The Federal Highway Administration (FHWA) selected the Texas Department of Transportation (TxDOT) to pilot the development of an extreme weather event risk framework using the TxDOT Houston District as a case study. The purpose of the developed risk assessment framework was to understand extreme weather event threats - specifically, inland flooding - and the potential impact on the transportation network, as well as provide a data-driven approach to identify mitigation strategies and prioritize investment decisions.
TxDOT contracted with the Texas A&M Transportation Institute (TTI) to develop the extreme weather event risk framework. The study team performed the following tasks:
- Conducted a literature review to identify the climate factors of concern to TxDOT's Houston District.
- Conducted a workshop to focus the pilot effort on the climate factor of most concern to stakeholders. Based on the input received, the study team focused on characterizing inland flooding and its impact on Houston's road infrastructure.
- Reviewed data resources and information potentially useful for characterizing flooding in Houston.
- Translated spatial information of 100- and 500-year flood zones into a spatial view of inundation characterized by flood height.
- Analyzed Light Detection and Ranging (LiDAR) data to provide information on the elevation of road infrastructure (pavements) in Houston.
- Calculated the potential impacts of flooding on Houston's pavement infrastructure and calculated the potential loss in service life.
- Calculated the potential systems impacts of flooding on Houston's road infrastructure in terms of infrastructure impacts (loss in pavement service life) and disruption impacts (road closures due to flooding).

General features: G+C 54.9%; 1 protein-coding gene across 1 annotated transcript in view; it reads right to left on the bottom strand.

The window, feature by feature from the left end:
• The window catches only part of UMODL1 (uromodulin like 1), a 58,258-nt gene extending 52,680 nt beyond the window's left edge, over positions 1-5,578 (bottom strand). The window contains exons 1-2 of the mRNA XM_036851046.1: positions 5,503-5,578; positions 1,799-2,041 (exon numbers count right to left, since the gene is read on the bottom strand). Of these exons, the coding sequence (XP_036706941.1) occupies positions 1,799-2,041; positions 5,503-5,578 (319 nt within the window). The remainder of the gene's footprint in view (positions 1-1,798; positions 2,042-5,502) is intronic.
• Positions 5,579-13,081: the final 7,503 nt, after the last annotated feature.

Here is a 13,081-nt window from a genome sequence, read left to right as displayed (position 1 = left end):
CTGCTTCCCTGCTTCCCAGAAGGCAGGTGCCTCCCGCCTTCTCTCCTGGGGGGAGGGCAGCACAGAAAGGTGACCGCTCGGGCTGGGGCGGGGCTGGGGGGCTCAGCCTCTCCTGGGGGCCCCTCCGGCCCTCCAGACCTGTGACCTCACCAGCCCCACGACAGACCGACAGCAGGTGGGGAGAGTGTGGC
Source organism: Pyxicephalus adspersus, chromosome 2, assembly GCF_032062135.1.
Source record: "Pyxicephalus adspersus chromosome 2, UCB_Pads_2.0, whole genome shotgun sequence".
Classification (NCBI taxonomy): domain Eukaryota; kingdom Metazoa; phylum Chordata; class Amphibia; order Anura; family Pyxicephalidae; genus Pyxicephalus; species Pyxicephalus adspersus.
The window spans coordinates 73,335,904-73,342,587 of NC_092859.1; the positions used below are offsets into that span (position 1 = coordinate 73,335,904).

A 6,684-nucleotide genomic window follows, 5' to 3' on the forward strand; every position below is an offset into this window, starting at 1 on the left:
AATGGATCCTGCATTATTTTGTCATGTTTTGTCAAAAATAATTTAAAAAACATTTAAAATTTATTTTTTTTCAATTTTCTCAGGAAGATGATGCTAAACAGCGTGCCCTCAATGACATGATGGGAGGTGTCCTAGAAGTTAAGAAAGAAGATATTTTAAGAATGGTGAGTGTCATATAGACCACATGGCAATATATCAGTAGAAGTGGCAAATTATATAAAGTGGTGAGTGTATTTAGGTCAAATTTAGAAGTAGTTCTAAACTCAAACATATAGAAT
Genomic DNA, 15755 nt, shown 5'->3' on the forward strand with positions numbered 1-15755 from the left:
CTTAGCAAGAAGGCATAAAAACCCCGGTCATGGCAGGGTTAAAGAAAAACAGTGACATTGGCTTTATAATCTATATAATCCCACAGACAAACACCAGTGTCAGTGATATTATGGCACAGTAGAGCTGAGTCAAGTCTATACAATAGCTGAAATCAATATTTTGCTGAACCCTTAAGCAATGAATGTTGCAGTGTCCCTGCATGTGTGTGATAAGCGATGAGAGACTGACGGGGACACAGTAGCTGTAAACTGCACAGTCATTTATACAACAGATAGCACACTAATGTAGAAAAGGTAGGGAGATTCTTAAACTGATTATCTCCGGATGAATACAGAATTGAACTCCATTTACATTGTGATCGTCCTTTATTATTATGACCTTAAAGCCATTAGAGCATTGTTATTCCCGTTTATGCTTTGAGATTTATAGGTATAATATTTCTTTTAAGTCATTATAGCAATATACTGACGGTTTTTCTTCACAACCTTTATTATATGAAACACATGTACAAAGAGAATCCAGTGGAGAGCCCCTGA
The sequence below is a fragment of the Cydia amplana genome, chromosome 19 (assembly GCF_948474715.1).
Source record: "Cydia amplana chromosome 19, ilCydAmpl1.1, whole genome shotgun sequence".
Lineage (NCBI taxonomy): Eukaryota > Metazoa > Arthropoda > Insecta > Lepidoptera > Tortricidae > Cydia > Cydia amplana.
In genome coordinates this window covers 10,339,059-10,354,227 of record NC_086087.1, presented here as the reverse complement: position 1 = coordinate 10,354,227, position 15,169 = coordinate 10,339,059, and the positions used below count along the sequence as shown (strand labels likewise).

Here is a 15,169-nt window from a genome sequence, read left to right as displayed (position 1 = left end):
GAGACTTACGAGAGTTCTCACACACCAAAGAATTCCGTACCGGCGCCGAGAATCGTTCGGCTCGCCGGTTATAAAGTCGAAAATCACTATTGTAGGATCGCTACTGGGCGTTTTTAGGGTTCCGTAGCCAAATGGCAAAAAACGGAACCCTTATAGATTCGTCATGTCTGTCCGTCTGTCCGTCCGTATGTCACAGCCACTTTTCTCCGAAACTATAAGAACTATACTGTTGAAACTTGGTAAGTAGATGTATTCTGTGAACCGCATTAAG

- Identified potential mitigation measures and investment priorities to increase the resiliency of Texas's road system to flooding in Houston.
- Identified potential proxy indicators that the agency can track in the future.
The study team found that thinner pavement structures, particularly those without treated subgrades and less than two inches asphalt are particularly vulnerable to flooding. Strengthening unbound layers such as subgrades and base materials with stabilization techniques helps mitigate pavement damage caused by flooding. Thinner pavement structures, however, represent a very small percentage of the Houston's state maintained network (i.e., 53 miles). On the other hand, the findings of the pilot project highlighted the potential disruptive effects of flooding and the significant cost of elevating susceptible roads. The analysis revealed that almost 12 percent of the state-maintained lane-miles in Harris County are at risk of flooding in the case of 100-year events. Most of the impacts will lead to disruptions in travel rather than chronic damage to the pavement structure.